Could Donald Trump ever be president of the United States? Recent polls have him the #1 candidate for the Republican party at 22%, 12 points ahead of his closest rival Jeb Bush. Pretty scary.
The answer is an unqualified no, he’ll never be president. Here’s why.
When the party chooses a presidential candidate, they want someone with the best chance of winning the election. Hard-core Republicans will vote for any reasonable Republican candidate. And hard-core Democrats will vote against them. So to start, they want a candidate who is popular in the party.
The more important battle is over independent voters, who make up 43% of all voters. But it’s not favorability they are concerned about, because independents tend to be moderate, easily swayed by good arguments that appeal to their self-interests. No, it’s their level of unfavorability. Which candidates do independent voters hate? Which ones will they oppose and never ever under any circumstances vote for?
If we look at a history of U.S. presidential elections, we see that the candidates most likely selected to represent their parties are rated high on FAVORABLE by their own party’s voters, and low on UNFAVORABLE by independent voters.
In 2008, both the Republicans and Democrats were looking for presidential candidates. Hillary Clinton had the most support from Republican voters. But that didn’t earn her the nomination because she also had the least support among independent voters. And both parties chose the candidate favorable to their own party, and low on unfavorable with independent voters: Obama and McCain. (source)
In April 2011, there were 16 presidential candidates. Trump was rated favorable by 58% of Republicans. But he was rated unfavorable by 57% of independents – not electable. Mike Huckabee had the most support from Republican voters, but Mitt Romney had less opposition from independents and was chosen the Republican presidential candidate. (source)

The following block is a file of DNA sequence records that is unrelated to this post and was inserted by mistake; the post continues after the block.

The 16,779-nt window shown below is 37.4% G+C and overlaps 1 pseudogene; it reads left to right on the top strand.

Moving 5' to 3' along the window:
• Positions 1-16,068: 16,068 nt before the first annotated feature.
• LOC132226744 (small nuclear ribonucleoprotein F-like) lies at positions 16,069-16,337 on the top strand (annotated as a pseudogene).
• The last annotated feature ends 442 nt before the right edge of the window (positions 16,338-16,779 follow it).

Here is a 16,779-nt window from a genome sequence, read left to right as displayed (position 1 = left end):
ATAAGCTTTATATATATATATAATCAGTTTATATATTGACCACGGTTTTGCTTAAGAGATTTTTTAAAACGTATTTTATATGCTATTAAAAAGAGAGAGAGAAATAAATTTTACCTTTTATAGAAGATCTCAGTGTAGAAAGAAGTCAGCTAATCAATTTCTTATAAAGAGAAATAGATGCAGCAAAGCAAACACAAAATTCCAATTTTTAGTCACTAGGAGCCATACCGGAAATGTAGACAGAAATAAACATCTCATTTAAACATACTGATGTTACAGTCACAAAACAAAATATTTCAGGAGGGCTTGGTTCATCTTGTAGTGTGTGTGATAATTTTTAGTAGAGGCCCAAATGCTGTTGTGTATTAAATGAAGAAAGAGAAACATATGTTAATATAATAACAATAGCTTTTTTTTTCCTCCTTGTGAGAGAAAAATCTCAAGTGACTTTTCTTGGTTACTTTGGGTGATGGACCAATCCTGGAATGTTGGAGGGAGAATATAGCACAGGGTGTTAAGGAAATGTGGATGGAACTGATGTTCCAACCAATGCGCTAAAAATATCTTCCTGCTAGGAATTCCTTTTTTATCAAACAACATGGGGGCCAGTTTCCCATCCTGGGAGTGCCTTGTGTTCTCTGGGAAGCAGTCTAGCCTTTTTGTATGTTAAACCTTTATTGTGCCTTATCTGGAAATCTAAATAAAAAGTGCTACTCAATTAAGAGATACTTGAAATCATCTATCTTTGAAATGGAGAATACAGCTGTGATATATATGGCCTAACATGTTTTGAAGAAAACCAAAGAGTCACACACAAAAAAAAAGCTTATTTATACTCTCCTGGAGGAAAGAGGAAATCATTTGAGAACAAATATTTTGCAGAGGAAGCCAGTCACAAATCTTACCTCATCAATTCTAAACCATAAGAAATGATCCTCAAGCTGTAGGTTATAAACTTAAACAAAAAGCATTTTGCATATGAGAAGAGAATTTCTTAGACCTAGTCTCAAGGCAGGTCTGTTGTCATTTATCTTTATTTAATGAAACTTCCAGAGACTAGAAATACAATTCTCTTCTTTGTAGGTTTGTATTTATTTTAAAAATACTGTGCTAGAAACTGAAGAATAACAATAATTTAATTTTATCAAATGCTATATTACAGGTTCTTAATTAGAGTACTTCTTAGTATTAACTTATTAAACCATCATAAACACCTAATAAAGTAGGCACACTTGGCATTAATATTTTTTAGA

And how about this year? Well, the numbers may change as we learn more about the candidates. But as of August 2015, Trump is once again in that quadrant with high Republican support but high opposition among independent voters. In fact, Jeb Bush is in that same quadrant! Even though Trump and Bush are the front-runners right now to get the Republican presidential nomination, it’s very likely that neither one has enough support to win an election.
So who are the candidates with high Republican support and little objection from independents? They are Ted Cruz, Scott Walker and Marco Rubio. Rand Paul is in the hunt as well. Carly Fiorina could also be a contender if she could get more Republican support; independents have little objection to her. (source)
And what about the Democratic party? Well, Hillary Clinton is considered the front-runner. But 60% of independent are opposed to her so she may be unelectable. The one with the right balance of support from Democrats and lack of opposition from independent voters is Bernie Sanders. (source) But he’s not a strong candidate, just outside of that magic quadrant. In fact, the Dems don’t seem to have any candidates with the right mix of high party support and low independent voter opposition.
Things are likely to change before the election. But at this point, my prediction is Bernie Sanders will be selected for the Democrats although he’s not super-popular among Dems. And notorious Tea Party trouble-maker Ted Cruz may actually be popular enough to get the Republican nod. But Trump has virtually no chance of representing the GOP. Check back in 2016 to see if I was right.
About the author: Bruce Gabrielle is author of Speaking PowerPoint: the New Language of Business, showing a 12-step method for creating clearer and more persuasive PowerPoint slides for boardroom presentations. Subscribe to this blog or join my LinkedIn group to get new posts sent to your inbox.